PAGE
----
• Calculate how much money you spend each year on vacations and other work-related decompression expenses, and when applicable subtract the amount of paid vacation time used for vacations each year from this total expense amount.[5]
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    Tally up all of your work-related expenses. Create a rough estimate of the cost of each work-related expense discussed above. Add together the costs of work-related food, transportation, clothing, childcare and any other similar cost in order to determine your total amount of work-related expenses.
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    Deduct your total expenses from your after-tax annual earnings to determine your real income. Take your after-tax earnings ($46,500, for example), and subtract your work-related expenses.
    • If your after-tax earnings are $46,500, and your total work-related expenses are $10,000, your real income would be $36,500.
    • $36,500 would be your real income, or how much you truly have to spend on your own personal expenses and interests.

Method 2
Determining Hours Spent on Work Related Tasks

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    Begin with your annual hours spent at work, including overtime. The easiest way to determine this is to start with the paid hours for your job every week. If you have a 40 per week job, you can annualize this by multiplying it by 52 (the number of weeks in a year). Estimate your overtime hours by using previous years as an example, or making an educated guess (for example, 1 hour per week on average).
    • Your annual work hours, for example, may be 2080 (or 40 x 52).
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    Factor in daily commuting time. If you commute one hour to and from work each day, add two hours to your total work time each day. Time spent going to and from work is technically time spent devoted to your job even though you are not getting paid, and it should be considered as part of your total work time.
    • One easy way to do this is simply to multiply the amount of time spent commuting every day by the number of days spent working, and then adding this to your annual hours spent working.
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    Include any time spent working from home. If you spend time at home checking emails, doing projects, or doing any other time at work (for which you are not paid), include this, as these are hours devoted to work.
    • Ask yourself how many hours per week on average you devote to at home work, and multiply this by 52.

Method 3
Calculating Your Real Hourly Wage Rate

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    Start with your "real income". Your real income is your annual income minus any taxes and work related expenses. If your annual income was $62,000, taxes were $15,500, and total work related expenses were $10,000, your real income is $36,500.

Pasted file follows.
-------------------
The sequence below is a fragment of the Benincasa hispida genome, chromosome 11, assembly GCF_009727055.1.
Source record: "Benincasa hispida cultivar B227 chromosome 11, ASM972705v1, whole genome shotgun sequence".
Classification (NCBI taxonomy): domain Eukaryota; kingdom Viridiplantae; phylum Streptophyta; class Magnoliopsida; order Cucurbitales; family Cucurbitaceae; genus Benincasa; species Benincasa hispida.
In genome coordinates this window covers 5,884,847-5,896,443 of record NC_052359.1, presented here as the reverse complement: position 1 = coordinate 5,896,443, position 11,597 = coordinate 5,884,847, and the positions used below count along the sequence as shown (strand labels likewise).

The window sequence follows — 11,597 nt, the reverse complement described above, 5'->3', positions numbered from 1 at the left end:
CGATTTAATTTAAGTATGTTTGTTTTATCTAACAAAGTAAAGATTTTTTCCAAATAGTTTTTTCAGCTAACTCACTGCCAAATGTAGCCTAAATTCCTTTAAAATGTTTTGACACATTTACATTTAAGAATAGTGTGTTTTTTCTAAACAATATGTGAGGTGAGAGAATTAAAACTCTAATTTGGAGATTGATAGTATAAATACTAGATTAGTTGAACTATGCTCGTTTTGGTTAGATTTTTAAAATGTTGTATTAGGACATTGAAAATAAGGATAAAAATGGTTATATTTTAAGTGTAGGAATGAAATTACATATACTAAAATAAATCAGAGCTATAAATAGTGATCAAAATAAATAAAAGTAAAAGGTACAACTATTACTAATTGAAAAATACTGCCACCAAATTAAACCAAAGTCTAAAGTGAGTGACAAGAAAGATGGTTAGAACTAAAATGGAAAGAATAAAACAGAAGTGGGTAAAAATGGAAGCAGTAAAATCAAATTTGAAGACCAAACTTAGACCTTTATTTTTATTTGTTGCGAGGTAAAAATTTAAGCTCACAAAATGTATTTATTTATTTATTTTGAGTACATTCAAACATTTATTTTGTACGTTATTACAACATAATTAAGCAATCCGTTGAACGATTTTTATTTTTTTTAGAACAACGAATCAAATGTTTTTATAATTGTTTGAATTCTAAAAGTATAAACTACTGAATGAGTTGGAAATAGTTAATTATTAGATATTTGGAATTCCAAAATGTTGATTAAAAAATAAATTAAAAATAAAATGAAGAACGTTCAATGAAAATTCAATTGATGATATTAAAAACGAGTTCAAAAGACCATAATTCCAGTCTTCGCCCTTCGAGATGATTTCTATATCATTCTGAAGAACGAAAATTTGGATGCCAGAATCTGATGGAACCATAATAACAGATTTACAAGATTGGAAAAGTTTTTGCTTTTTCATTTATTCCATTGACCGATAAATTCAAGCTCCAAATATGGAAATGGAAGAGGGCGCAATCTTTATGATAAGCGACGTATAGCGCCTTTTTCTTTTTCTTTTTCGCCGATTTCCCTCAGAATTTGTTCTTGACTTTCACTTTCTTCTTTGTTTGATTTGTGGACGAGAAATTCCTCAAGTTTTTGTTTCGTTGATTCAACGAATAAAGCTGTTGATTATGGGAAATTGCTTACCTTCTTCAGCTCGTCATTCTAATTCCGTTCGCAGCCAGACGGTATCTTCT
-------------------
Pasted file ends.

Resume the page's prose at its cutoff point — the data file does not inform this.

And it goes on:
2. Image titled Calculate Your Real Hourly Wage Step 12
    Divide your real income by your total hours spent on work related tasks. This is the sum of all the hours spent at work, on overtime, working at home, and commuting to work. You may have determined that this total is 3000 hours each year.
    • If you divide your real income ($36,500), by the total number of hours spent on work related tasks (3000), you would get a result of $12.16. This is your real hourly wage.
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    Compare your real hourly wage to your paid wage. In this case, if your annual income was $62,000, and you work 40 hours per week, your paid wage would be $29 per hour. This is the amount it would say on your pay stub. When you factor in taxes, work related expenses, and all the extra time you spend commuting and working at home, you can see that your real hourly wage is significantly less.[6]
    • A lower hourly wage means that things are relatively more expensive for you, and this can help you adjust your spending. You may be less inclined to spend $100 when you realize it equates to almost 10 hours of work as opposed to 3 or 4.
    • You can also use this figure to compare potential jobs.A new job prospect may have a higher wage on paper, but when you factor in things like commuting time and distance, work from home hours required, or a more expensive wardrobe, you may find that the higher wage job actually has a lower real hourly wage than your current job. This can help you make a better financial decision.


  • An important job-related expense for many people is the money and time they spend to "unwind" or to reward themselves after a hard day's work. If Joe's plumbing job is so stressful that every night he comes home and spends 2 hours vegging in front of the TV with a beer, then he uses (loses!) an additional 10 hours a week, and whatever he pays for beer. Or if Jill the plumber relaxes on weekends by hitting up the mall because hey, she works hard for her money and deserves some nice clothes, then she also loses time and money. In this sense, it may be perfectly reasonable to take a less stressful, lower paying job that doesn't lead you splurge regularly, if your real hourly wage ends up being higher.
  • Things like changing to a 4-day week, carpooling or taking mass transit so you can work or read while you're commuting, can all add a few extra dollars to your real hourly wage.
  • If you plan well, medical and childcare flexible spending plans are also a cost savings to you because they increase your spending ability and can be considered part of your "income". However, these savings reduce your taxable income, so if you already account for that with accurate tax figures, don't double-count by adding it to your benefits.

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Categories: Managing Your Money | Budgeting